What a Nice Guy by Phil Torcivia

Wednesday, September 28, 2011

Lucky Bug


My imaginary daughter, Mary, came to the gym with me today. She enjoys watching TV on the elliptical machine while I turn purple on the gauntlet. Mary keeps one eye on me at all times and reminds me to be “suh … tull” when I encounter a rather attractive specimen in tights. As we left the gym and climbed into my Jeep, she noticed a ladybug on my window.

“Oh my gawd, Daddy! Look! It’s good luck.”
“It’s a bug, sweetheart,” I said atheistically as I lowered my window. Naturally, instead of flying away or falling outside the car, the bug rode the window down and landed in my lap. You would have thought a starving piranha was tossed there based on Mary’s reaction, which caused me to flinch, open the door, and swat it away.
“Ayeeeeeee!”
“Jeez Louise. It’s a goddamn bug, you nut.”
“You said a bad word. Oh, and you killed an innocent creature sent from the afterlife to bring you good luck. You’ll probably have a satellite fall on your head or something now. I’m not standing anywhere near you. In fact,” she continued as she got out, “I’m calling a taxi.”
“Get in this car right now, young lady.”
“No.”
“The bug’s not even dead, anyway.”
“How do you know?”
“Because it has wings. It just flew away. I saw it.”
“Liar.”
“Get in the car.”
“Fine, but if some eighteen wheeler careens out of control and splats you all over the window, I’m not even going to mourn. You do have life insurance, right?”
“Shut it.”

She reluctantly got back in and secured her belt. She stared at me as we drove out of the parking lot. As fate would have it, some idiot came tearing around the corner, slammed on his breaks, and stopped within three feet of my door.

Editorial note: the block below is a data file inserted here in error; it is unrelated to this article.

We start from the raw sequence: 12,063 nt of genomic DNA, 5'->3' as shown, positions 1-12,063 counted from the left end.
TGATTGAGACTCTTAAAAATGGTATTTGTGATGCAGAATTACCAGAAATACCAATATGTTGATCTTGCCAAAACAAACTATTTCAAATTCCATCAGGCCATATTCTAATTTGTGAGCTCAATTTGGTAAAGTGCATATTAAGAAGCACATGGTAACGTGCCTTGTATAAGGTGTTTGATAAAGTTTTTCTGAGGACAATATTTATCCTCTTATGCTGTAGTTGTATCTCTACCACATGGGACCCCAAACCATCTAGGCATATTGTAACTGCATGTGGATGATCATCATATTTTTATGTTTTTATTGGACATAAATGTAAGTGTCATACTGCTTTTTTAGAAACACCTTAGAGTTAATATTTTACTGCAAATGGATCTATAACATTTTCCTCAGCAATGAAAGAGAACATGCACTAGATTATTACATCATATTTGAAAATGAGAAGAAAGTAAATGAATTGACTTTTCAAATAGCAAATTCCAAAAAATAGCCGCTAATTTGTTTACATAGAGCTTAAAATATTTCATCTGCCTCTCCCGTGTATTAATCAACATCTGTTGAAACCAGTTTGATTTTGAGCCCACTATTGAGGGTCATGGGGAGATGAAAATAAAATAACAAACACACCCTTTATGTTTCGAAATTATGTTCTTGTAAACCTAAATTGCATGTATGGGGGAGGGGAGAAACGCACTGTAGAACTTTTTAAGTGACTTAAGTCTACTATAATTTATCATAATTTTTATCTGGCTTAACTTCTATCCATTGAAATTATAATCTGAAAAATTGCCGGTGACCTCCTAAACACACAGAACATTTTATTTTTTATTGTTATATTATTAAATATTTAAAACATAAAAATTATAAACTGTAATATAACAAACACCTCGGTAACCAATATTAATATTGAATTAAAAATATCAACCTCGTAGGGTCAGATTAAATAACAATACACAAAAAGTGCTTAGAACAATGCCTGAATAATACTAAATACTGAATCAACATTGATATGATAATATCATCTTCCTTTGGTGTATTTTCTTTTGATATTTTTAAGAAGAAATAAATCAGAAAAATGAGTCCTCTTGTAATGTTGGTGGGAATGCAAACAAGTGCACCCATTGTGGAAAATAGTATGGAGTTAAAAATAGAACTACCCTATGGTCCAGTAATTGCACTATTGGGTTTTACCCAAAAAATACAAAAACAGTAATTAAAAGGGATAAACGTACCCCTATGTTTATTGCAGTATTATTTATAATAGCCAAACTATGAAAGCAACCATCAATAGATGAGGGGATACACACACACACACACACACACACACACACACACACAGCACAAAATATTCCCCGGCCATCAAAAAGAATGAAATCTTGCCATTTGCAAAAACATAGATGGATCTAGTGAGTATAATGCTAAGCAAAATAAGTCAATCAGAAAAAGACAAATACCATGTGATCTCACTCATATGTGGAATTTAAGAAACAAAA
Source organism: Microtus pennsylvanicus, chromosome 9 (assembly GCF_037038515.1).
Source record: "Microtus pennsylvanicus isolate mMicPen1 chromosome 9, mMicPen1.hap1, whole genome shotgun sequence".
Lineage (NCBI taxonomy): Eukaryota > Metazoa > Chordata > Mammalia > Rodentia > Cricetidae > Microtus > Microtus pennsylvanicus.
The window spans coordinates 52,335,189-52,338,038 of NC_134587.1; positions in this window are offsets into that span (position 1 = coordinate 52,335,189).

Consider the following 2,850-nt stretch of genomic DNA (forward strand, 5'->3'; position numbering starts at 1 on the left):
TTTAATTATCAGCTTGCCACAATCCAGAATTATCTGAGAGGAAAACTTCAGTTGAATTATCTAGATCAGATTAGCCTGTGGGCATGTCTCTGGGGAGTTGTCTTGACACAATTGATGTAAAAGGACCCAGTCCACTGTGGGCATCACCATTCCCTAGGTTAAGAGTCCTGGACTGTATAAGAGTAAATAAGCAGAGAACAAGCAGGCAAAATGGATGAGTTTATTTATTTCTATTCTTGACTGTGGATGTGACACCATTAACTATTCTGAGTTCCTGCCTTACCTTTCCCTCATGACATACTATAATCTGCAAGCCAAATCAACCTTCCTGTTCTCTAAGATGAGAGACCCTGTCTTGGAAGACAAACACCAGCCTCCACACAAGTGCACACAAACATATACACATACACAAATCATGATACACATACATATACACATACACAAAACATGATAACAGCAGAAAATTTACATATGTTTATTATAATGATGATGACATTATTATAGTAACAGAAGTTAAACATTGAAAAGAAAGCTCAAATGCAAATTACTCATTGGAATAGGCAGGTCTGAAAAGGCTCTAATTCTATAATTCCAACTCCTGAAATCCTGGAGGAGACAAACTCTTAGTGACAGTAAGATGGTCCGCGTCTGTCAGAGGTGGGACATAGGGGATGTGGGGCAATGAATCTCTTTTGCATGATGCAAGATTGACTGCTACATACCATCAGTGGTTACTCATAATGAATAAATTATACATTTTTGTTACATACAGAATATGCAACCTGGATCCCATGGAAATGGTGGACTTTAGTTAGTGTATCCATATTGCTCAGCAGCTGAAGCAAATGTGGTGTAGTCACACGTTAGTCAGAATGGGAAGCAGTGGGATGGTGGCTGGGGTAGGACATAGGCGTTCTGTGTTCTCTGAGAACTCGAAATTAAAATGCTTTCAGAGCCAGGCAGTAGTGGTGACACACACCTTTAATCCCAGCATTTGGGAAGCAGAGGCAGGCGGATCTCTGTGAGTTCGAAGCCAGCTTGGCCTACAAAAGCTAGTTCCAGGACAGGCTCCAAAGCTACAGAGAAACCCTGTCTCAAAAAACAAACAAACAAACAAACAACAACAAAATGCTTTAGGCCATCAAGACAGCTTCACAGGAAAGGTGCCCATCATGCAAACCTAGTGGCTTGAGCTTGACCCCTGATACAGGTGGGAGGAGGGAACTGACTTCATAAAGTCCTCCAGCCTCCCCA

“See?”
“Look, honey, we don’t do superstition in this family.”
“Then how do you explain what just happened? I think it was a sign from Juno.”
“It was just coincidence.”
“Didn’t your horoscope say something about staying in bed today?”
“It’s just some punk in a damn Toyota who was probably on the phone.”
“Oh, and he just happened to be passing by at the exact moment you reached the corner.”
“Precisely.”
“You’d better go back and check on the ladybug.”
“I will not. Stop being silly.”

I pulled out and turned left on my side street. As I accelerated up the hill, a bird took a giant dump which landing in a perfect star formation at driver’s eye level. Mary raised an eyebrow as I pushed the windshield wash button, resulting in a white and yellow semi-circle smear.

“Fine.”

I turned to the right and flipped a U-ey. When I pulled back into the space next to my original one, I was careful to avoid running over the bug, which would have probably caused a lightning strike. As soon as I put the Jeep in park, Mary jumped out. Sure enough, she found the ladybug crawling around on the pavement, unaware of the angst it caused me. She lifted the bug gingerly, showed me, and gently blew in her palm, causing my lucky bug to fly away.

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